Day two is somewhat interesting to figure out, because some words are used that aren’t typical of the way God speaks. But, God always has reasons, so it is good to try to figure out what those reasons are.
First, He gives the strange command “Let there be an expanse in the midst of the waters, and let it separate the waters from the waters.” So, what does this mean?
Recall that on the first day He made a really big ball of spinning water. This ball would be a sphere, due to the effects of its own gravity. Here, he “separates the waters from the waters” by putting an expanse between them.
It’s like He broke the sphere into a smaller ball of water, surrounded by a hollow ball of water. Between them, he put an expanse. The expanse is like a concentric sphere of nothing, between the two spheres, with the outside sphere being hollow. I liken it to a baseball suspended in the center of a basketball.
On day four, we’ll see that God takes the outer (hollow) sphere and stretches it out, creating the cosmos. But, for now, He calls the expanse heaven. The “expanse” (KJV has “firmament”, which more accutely shows the supporting nature of it) is holding up one layer of water from the surface of the inner ball of water.
The word heaven can have several meanings. The most noteworthy for this passage are sky, the visible sky, the abode of the stars, the visible universe (different from the visible sky meaning), and Heaven with a capital H, God’s home. I don’t think it’s an accident that the word can carry all those meanings. God very frequently uses word plays and dual-definition words to get a point across. For example, Adam’s name also means earth (as in dirt), man (as in a human male) and Man (as in mankind). In the English language, different words are used, but God chose one word to mean them all. I think the word “heaven” was chosen precisely because it was ambiguous.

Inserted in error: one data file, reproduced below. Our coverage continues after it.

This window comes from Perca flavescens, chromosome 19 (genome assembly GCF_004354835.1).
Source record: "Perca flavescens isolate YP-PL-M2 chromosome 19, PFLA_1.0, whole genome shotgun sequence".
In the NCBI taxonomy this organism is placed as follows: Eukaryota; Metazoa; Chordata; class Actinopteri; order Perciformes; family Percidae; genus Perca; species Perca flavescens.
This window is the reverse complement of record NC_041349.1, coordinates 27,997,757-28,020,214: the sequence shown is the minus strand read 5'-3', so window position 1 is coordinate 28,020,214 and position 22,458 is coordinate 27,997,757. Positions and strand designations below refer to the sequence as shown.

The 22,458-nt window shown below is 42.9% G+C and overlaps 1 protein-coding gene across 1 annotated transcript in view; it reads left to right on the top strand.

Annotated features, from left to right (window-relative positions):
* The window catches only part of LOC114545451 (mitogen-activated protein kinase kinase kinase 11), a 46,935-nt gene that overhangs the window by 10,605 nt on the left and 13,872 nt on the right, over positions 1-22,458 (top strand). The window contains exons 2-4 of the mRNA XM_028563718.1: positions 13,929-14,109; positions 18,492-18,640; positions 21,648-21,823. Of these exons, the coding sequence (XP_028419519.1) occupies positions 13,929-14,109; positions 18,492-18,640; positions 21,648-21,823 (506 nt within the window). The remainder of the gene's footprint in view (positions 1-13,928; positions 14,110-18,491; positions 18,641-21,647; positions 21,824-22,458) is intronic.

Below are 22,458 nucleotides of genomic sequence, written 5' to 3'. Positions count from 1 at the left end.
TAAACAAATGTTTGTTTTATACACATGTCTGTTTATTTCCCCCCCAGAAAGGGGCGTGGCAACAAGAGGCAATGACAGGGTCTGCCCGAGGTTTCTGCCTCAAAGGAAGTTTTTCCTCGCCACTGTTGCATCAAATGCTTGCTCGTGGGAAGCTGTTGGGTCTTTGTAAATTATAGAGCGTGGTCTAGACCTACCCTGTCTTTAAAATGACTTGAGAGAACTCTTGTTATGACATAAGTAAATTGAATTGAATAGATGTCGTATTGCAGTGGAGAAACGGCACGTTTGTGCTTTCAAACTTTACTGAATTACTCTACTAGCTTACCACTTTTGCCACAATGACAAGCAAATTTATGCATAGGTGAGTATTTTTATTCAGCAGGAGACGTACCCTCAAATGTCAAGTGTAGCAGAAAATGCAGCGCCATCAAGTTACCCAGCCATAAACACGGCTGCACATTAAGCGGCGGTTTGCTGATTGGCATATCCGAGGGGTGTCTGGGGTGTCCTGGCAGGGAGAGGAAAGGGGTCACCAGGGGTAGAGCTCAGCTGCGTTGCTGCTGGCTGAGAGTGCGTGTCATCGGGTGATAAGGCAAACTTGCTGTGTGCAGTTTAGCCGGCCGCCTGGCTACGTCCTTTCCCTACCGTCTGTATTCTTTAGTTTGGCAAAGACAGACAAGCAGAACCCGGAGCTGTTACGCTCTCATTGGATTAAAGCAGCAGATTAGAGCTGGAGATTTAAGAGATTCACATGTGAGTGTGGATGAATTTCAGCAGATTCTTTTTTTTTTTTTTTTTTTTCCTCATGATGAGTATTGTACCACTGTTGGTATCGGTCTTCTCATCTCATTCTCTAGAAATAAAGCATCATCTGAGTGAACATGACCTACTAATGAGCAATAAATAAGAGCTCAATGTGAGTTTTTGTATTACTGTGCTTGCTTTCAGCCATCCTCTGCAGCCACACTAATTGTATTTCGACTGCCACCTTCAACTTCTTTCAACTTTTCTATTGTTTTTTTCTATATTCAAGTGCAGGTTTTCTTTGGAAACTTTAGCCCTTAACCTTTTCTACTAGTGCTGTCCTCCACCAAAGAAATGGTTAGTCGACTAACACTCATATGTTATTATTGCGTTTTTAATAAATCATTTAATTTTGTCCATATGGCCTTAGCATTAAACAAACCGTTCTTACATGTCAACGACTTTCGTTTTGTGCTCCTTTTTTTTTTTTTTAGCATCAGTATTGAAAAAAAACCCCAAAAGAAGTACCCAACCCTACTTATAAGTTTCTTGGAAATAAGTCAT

Why? Because God’s Word is living and active. It almost always has more than one meaning, some of which can’t be discerned by humans without deeper study.
So, I think God meant for sha mah’ yim to mean:
- The sky, both visible and invisible (we can’t see air), and
- Space (the abode of the stars), and
- God’s home, Heaven. Ever wonder why Paul says he went to the “third heaven” (2 Corinthians 12:2)? This might be telling us the answer, right here on day two.
So, we now have two chunks of water and three heavens, all
wrapped into one big ball.
 It probably was not a perfect sphere, since it was spinning, which would make it bulge at the middle. But, sphere is my word choice, not God’s, so there’s no reason it has to be perfect.